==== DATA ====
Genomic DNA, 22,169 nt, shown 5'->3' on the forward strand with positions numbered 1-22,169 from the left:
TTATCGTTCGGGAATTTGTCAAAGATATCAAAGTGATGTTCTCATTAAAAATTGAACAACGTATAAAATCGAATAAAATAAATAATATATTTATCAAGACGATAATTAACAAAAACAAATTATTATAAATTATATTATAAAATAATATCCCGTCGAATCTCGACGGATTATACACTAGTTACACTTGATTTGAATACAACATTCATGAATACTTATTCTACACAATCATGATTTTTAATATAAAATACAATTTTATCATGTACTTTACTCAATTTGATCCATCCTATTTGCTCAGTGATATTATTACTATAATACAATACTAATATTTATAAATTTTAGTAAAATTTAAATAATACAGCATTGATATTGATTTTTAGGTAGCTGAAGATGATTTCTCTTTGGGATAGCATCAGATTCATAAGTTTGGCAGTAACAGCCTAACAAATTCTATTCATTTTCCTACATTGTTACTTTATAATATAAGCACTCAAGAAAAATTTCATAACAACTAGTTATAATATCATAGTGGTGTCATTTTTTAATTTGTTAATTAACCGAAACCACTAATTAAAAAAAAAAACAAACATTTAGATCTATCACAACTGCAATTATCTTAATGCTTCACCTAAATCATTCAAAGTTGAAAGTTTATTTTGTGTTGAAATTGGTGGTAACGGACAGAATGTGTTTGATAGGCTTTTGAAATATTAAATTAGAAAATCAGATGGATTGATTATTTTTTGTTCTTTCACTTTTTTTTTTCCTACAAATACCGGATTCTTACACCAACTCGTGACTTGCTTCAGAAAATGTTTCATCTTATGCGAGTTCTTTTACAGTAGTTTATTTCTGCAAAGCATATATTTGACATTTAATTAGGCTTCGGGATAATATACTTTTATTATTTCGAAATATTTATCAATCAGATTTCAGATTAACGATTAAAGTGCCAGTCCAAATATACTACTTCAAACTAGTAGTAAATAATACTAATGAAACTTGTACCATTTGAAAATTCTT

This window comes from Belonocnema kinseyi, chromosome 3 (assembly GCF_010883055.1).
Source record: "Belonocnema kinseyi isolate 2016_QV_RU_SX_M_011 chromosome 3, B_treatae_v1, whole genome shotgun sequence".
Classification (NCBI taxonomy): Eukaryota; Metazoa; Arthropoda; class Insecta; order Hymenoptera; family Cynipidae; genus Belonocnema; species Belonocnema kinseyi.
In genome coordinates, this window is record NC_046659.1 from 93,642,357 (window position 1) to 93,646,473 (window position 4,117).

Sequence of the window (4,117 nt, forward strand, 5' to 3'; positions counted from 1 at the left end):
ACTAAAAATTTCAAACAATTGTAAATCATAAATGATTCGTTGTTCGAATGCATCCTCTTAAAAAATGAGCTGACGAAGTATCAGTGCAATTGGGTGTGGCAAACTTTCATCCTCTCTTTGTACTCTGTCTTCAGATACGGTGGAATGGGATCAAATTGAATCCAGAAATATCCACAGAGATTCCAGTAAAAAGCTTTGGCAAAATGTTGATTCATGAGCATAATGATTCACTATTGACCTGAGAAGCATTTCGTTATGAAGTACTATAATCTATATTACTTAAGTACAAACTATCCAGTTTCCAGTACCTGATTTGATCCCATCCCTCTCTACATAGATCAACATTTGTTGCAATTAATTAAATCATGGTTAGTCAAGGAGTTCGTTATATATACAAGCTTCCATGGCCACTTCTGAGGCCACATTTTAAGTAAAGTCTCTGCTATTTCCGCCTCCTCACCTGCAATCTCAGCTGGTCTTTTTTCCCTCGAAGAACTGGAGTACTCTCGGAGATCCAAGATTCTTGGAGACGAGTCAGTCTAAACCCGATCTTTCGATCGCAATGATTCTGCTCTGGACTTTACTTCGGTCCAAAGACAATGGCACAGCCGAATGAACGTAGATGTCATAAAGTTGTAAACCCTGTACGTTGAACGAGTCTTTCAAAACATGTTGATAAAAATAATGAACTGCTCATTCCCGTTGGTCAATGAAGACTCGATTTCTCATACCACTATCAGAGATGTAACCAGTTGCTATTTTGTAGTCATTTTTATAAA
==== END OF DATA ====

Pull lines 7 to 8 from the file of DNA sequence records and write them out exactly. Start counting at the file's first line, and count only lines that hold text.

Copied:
Sequence of the window (4,117 nt, forward strand, 5' to 3'; positions counted from 1 at the left end):
ACTAAAAATTTCAAACAATTGTAAATCATAAATGATTCGTTGTTCGAATGCATCCTCTTAAAAAATGAGCTGACGAAGTATCAGTGCAATTGGGTGTGGCAAACTTTCATCCTCTCTTTGTACTCTGTCTTCAGATACGGTGGAATGGGATCAAATTGAATCCAGAAATATCCACAGAGATTCCAGTAAAAAGCTTTGGCAAAATGTTGATTCATGAGCATAATGATTCACTATTGACCTGAGAAGCATTTCGTTATGAAGTACTATAATCTATATTACTTAAGTACAAACTATCCAGTTTCCAGTACCTGATTTGATCCCATCCCTCTCTACATAGATCAACATTTGTTGCAATTAATTAAATCATGGTTAGTCAAGGAGTTCGTTATATATACAAGCTTCCATGGCCACTTCTGAGGCCACATTTTAAGTAAAGTCTCTGCTATTTCCGCCTCCTCACCTGCAATCTCAGCTGGTCTTTTTTCCCTCGAAGAACTGGAGTACTCTCGGAGATCCAAGATTCTTGGAGACGAGTCAGTCTAAACCCGATCTTTCGATCGCAATGATTCTGCTCTGGACTTTACTTCGGTCCAAAGACAATGGCACAGCCGAATGAACGTAGATGTCATAAAGTTGTAAACCCTGTACGTTGAACGAGTCTTTCAAAACATGTTGATAAAAATAATGAACTGCTCATTCCCGTTGGTCAATGAAGACTCGATTTCTCATACCACTATCAGAGATGTAACCAGTTGCTATTTTGTAGTCATTTTTATAAA